Cuban Customs Extends Free Entry of Food & Medicine

as well as hygiene products

Cuban customs authorized these types of imports on an exceptional basis last July. (Courtesy)

By 14ymedio

HAVANA TIMES – The unlimited importation of food, hygiene products and medicines by individual travelers is extended for another half year in Cuba. The measure was approved last July, just three days after the outbreak of the anti-government protests of 11J (11 July) and was scheduled to expire on December 31, but it is extended until June 30, 2022 for the time being, as confirmed by Cuban Customs last Wednesday.

The regulation provides for non-commercial importation “with no import value limit and free of payment of tariffs” and, according to the authorities, “has had a favorable impact on the population and passengers who arrived in the country.”

However, the amount a traveler can bring into the country is often affected by baggage limits placed by the airlines, often at two suitcases.

The shortage of food, hygiene products and medicines, although chronic in Cuba, visibly worsened starting in 2020, when the pandemic forced border closures around the world. Until then, the market was informally nourished by ’mules’ who traveled to countries such as Panama or Mexico to stock up on these items, which were difficult to find in Cuba, and who resold them upon arrival.

Cuba produces only 20 to 40% of the population’s basic food needs and the government no longer has the funds to import the other 60-80%, thus the severe shortages and long lines. Likewise, the most basic over-the-counter medicines in other countries, like aspirin, are scarce on the island, often only available on the illicit market.

The existence of this parallel market from travelers was an escape valve for the population that, despite being forced to pay sometimes exhorbitant prices, was able to find products which were difficult, if not impossible, to find in state stores, even those taking payment only in foreign currency. The cancellation of flights and limitations on mobility left the population largely unsupplied and that frustration coupled with the lack of freedom, caused thousands of people to take to the streets on July 11.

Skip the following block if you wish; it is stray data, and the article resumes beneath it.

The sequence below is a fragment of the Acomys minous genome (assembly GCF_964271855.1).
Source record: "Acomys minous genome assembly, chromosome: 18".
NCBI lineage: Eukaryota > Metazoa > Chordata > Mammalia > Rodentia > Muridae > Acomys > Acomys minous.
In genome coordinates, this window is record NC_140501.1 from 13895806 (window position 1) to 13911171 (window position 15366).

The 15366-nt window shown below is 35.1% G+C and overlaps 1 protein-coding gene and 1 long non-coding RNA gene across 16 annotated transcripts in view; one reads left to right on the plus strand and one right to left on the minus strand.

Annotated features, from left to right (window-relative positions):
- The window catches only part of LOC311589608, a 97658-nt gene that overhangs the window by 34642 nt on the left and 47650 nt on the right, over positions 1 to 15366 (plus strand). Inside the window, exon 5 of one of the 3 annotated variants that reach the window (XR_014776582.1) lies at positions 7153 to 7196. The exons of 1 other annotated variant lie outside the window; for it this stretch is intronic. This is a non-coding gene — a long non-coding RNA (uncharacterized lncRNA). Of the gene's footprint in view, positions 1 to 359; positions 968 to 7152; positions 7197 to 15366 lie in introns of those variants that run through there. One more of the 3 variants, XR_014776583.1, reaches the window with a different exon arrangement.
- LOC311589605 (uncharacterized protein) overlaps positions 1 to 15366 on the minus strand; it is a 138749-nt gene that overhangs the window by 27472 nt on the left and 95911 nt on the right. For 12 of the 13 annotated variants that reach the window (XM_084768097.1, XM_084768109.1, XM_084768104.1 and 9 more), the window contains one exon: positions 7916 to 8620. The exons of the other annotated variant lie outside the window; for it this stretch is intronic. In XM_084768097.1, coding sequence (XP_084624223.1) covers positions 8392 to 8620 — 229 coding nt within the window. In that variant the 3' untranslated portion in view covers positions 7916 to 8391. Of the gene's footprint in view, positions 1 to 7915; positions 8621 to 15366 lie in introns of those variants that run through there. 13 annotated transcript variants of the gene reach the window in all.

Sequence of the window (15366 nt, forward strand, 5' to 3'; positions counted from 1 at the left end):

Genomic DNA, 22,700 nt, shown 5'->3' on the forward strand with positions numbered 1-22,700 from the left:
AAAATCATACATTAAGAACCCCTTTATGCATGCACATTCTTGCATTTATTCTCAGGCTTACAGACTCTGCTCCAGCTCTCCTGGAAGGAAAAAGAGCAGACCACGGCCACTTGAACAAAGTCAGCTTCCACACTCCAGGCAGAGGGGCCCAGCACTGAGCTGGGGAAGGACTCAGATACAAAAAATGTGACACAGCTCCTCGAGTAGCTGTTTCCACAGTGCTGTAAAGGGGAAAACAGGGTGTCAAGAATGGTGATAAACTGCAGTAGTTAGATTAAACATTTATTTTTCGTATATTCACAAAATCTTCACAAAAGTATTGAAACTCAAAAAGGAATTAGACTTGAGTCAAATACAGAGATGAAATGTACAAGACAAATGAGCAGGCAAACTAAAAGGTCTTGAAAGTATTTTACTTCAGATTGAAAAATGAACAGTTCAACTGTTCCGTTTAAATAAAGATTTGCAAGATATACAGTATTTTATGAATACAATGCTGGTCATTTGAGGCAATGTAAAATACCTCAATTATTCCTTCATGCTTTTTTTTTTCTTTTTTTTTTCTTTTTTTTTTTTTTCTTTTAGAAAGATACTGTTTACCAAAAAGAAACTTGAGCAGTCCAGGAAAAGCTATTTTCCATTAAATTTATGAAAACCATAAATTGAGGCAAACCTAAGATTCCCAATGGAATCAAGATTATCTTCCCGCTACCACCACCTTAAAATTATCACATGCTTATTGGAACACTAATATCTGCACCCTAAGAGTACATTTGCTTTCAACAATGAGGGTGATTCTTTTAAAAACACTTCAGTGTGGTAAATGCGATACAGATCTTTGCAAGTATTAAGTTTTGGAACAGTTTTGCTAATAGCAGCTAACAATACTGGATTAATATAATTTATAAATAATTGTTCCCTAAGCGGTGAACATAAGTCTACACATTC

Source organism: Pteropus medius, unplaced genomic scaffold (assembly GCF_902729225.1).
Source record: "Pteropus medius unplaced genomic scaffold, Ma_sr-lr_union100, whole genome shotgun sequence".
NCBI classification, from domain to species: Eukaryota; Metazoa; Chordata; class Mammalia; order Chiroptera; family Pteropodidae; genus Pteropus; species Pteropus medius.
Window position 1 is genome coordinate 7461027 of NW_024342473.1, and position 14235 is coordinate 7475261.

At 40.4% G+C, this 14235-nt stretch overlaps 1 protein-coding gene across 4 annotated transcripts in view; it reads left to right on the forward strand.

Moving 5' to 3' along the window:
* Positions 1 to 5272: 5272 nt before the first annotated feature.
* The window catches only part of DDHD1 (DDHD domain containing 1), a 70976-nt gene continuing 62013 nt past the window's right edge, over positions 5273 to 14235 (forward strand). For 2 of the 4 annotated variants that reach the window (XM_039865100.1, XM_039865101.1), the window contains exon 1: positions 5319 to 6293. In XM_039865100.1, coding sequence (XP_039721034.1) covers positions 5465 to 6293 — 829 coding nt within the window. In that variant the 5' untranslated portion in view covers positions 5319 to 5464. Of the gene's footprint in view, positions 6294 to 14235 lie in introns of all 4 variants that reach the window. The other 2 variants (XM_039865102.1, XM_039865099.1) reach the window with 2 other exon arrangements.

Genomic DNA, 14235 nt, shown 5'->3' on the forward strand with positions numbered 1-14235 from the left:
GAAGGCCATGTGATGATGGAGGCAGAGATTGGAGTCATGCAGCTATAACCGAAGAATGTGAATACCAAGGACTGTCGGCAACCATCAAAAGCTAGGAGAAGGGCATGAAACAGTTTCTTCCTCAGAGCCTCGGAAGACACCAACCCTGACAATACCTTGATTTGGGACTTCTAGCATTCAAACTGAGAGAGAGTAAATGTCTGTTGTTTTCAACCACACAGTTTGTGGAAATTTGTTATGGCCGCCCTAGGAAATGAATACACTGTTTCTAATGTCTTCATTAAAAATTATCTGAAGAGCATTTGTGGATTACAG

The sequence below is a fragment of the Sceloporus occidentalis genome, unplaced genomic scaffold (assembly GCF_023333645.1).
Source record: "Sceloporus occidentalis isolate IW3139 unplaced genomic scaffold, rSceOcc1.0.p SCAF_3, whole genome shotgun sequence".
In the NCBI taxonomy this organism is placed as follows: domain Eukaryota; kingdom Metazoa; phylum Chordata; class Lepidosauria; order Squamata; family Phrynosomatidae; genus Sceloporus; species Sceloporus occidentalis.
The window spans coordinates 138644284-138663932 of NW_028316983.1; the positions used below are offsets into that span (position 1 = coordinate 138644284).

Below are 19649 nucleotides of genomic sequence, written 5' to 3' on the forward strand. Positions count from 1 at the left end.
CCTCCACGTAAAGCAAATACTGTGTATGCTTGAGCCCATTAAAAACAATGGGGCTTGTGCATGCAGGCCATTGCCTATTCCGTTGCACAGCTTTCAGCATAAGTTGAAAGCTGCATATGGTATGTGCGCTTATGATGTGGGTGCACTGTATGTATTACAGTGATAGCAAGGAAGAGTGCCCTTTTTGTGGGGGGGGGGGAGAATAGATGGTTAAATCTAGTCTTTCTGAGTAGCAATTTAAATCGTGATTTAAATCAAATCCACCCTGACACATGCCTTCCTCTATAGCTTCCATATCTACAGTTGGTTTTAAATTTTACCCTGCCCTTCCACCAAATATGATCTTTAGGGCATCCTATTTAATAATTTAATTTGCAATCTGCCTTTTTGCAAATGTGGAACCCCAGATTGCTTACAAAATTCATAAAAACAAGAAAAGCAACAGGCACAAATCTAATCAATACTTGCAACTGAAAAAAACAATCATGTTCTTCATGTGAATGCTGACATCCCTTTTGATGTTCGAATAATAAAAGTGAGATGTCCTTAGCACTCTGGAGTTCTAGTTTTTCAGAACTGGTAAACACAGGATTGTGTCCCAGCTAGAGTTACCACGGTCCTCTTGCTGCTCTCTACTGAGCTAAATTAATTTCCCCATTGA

The government’s response was to authorize these tax-exempt imports “on an exceptional basis” and as separate cargo from luggage, but nothing has improved since then despite the fact that the borders have been reopening.

According to the Government, the extension is due to the impact of the covid-19, but also, and looking ahead, to the fact that “the persistent limitations in the supply of these products is motivated, among other causes, by the intensification of the economic, commercial and financial blockade of the Government of the United States.”

[The government also blames its declining food production on the US instead of failed homegrown agricultural policies.]

Customs also reported that the tariff benefits related to the importation by state businesses and other entities of the same products and, also, of the inputs or raw materials that they bring to sell to private businesses, are extended until the same date of the end of June.

Read more from Cuba here in Havana Times.


2 thoughts on “Cuban Customs Extends Free Entry of Food & Medicine

  • December 13, 2021 at 7:11 pm
    Permalink

    Cuba blames bad weather on the US embargo. So what else is new? No one really believes this crap. Cubans who repeat this nonsense do so as a way to show allegiance to a failed revolution. Allowing food, medicine and hygiene products into the country for free makes sense, which is why it’s so weird that Cuba is doing it. I mean what other policies in Cuba make sense? Anyway, its not like they have a local market to protect. Estimating Cuban food production at as high as 40% is super generous. The real number is not higher than 20%. The more important information within that 20% is what foods are being produced? Meat is limited to pork. Very few vegetables are produced and are seldom available nationwide. Rice, a Cuban food staple, is almost completely imported. So even the 20% is high if you consider what Cubans really eat versus what they would like to eat.

Leave a Reply

Your email address will not be published. Required fields are marked *